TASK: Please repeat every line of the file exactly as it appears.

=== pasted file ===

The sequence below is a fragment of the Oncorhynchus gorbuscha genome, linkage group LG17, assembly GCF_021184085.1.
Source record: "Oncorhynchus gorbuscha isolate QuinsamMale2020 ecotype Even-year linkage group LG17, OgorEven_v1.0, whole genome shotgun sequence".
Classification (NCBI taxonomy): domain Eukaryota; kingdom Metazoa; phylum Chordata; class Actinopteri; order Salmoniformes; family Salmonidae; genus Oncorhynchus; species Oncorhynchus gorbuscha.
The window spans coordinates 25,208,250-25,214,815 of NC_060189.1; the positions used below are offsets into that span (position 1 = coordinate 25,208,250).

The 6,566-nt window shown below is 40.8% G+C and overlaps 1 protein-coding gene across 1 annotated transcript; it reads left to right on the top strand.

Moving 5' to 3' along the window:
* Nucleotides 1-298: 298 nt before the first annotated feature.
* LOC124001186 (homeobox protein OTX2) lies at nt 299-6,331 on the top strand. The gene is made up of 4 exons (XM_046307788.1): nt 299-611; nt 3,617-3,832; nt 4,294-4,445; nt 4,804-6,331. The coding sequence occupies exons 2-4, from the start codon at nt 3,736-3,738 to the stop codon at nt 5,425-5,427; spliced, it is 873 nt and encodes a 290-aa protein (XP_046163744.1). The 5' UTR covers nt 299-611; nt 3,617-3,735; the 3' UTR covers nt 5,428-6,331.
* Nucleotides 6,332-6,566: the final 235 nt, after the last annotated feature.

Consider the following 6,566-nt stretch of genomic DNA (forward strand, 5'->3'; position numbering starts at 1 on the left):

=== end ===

The sequence below is a fragment of the Oncorhynchus gorbuscha genome, linkage group LG17, assembly GCF_021184085.1.
Source record: "Oncorhynchus gorbuscha isolate QuinsamMale2020 ecotype Even-year linkage group LG17, OgorEven_v1.0, whole genome shotgun sequence".
Classification (NCBI taxonomy): domain Eukaryota; kingdom Metazoa; phylum Chordata; class Actinopteri; order Salmoniformes; family Salmonidae; genus Oncorhynchus; species Oncorhynchus gorbuscha.
The window spans coordinates 25,208,250-25,214,815 of NC_060189.1; the positions used below are offsets into that span (position 1 = coordinate 25,208,250).

The 6,566-nt window shown below is 40.8% G+C and overlaps 1 protein-coding gene across 1 annotated transcript; it reads left to right on the top strand.

Moving 5' to 3' along the window:
* Nucleotides 1-298: 298 nt before the first annotated feature.
* LOC124001186 (homeobox protein OTX2) lies at nt 299-6,331 on the top strand. The gene is made up of 4 exons (XM_046307788.1): nt 299-611; nt 3,617-3,832; nt 4,294-4,445; nt 4,804-6,331. The coding sequence occupies exons 2-4, from the start codon at nt 3,736-3,738 to the stop codon at nt 5,425-5,427; spliced, it is 873 nt and encodes a 290-aa protein (XP_046163744.1). The 5' UTR covers nt 299-611; nt 3,617-3,735; the 3' UTR covers nt 5,428-6,331.
* Nucleotides 6,332-6,566: the final 235 nt, after the last annotated feature.

Consider the following 6,566-nt stretch of genomic DNA (forward strand, 5'->3'; position numbering starts at 1 on the left):